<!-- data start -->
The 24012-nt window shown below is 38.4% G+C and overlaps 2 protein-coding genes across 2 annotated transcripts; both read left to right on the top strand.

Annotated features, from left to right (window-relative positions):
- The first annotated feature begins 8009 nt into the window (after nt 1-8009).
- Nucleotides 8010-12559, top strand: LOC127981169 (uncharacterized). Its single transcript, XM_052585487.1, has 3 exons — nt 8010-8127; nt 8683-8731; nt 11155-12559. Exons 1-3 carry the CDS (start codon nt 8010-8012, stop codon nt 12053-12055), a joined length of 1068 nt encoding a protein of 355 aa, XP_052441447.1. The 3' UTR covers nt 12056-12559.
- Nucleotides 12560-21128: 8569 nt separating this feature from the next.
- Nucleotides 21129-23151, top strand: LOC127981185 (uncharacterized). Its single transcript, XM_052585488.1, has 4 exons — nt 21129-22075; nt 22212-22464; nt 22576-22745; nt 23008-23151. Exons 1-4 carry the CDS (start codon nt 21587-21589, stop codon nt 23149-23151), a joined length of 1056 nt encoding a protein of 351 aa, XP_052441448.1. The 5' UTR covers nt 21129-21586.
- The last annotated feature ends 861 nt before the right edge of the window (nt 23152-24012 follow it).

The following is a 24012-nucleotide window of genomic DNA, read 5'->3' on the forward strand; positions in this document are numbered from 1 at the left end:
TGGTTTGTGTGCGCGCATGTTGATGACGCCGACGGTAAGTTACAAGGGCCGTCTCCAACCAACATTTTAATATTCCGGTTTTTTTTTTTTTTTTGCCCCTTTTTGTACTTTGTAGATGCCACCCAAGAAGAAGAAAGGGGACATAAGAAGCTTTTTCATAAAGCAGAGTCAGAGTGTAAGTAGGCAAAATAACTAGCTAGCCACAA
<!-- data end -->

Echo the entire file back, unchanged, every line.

The 24012-nt window shown below is 38.4% G+C and overlaps 2 protein-coding genes across 2 annotated transcripts; both read left to right on the top strand.

Annotated features, from left to right (window-relative positions):
- The first annotated feature begins 8009 nt into the window (after nt 1-8009).
- Nucleotides 8010-12559, top strand: LOC127981169 (uncharacterized). Its single transcript, XM_052585487.1, has 3 exons — nt 8010-8127; nt 8683-8731; nt 11155-12559. Exons 1-3 carry the CDS (start codon nt 8010-8012, stop codon nt 12053-12055), a joined length of 1068 nt encoding a protein of 355 aa, XP_052441447.1. The 3' UTR covers nt 12056-12559.
- Nucleotides 12560-21128: 8569 nt separating this feature from the next.
- Nucleotides 21129-23151, top strand: LOC127981185 (uncharacterized). Its single transcript, XM_052585488.1, has 4 exons — nt 21129-22075; nt 22212-22464; nt 22576-22745; nt 23008-23151. Exons 1-4 carry the CDS (start codon nt 21587-21589, stop codon nt 23149-23151), a joined length of 1056 nt encoding a protein of 351 aa, XP_052441448.1. The 5' UTR covers nt 21129-21586.
- The last annotated feature ends 861 nt before the right edge of the window (nt 23152-24012 follow it).

The following is a 24012-nucleotide window of genomic DNA, read 5'->3' on the forward strand; positions in this document are numbered from 1 at the left end:
TGGTTTGTGTGCGCGCATGTTGATGACGCCGACGGTAAGTTACAAGGGCCGTCTCCAACCAACATTTTAATATTCCGGTTTTTTTTTTTTTTTTGCCCCTTTTTGTACTTTGTAGATGCCACCCAAGAAGAAGAAAGGGGACATAAGAAGCTTTTTCATAAAGCAGAGTCAGAGTGTAAGTAGGCAAAATAACTAGCTAGCCACAA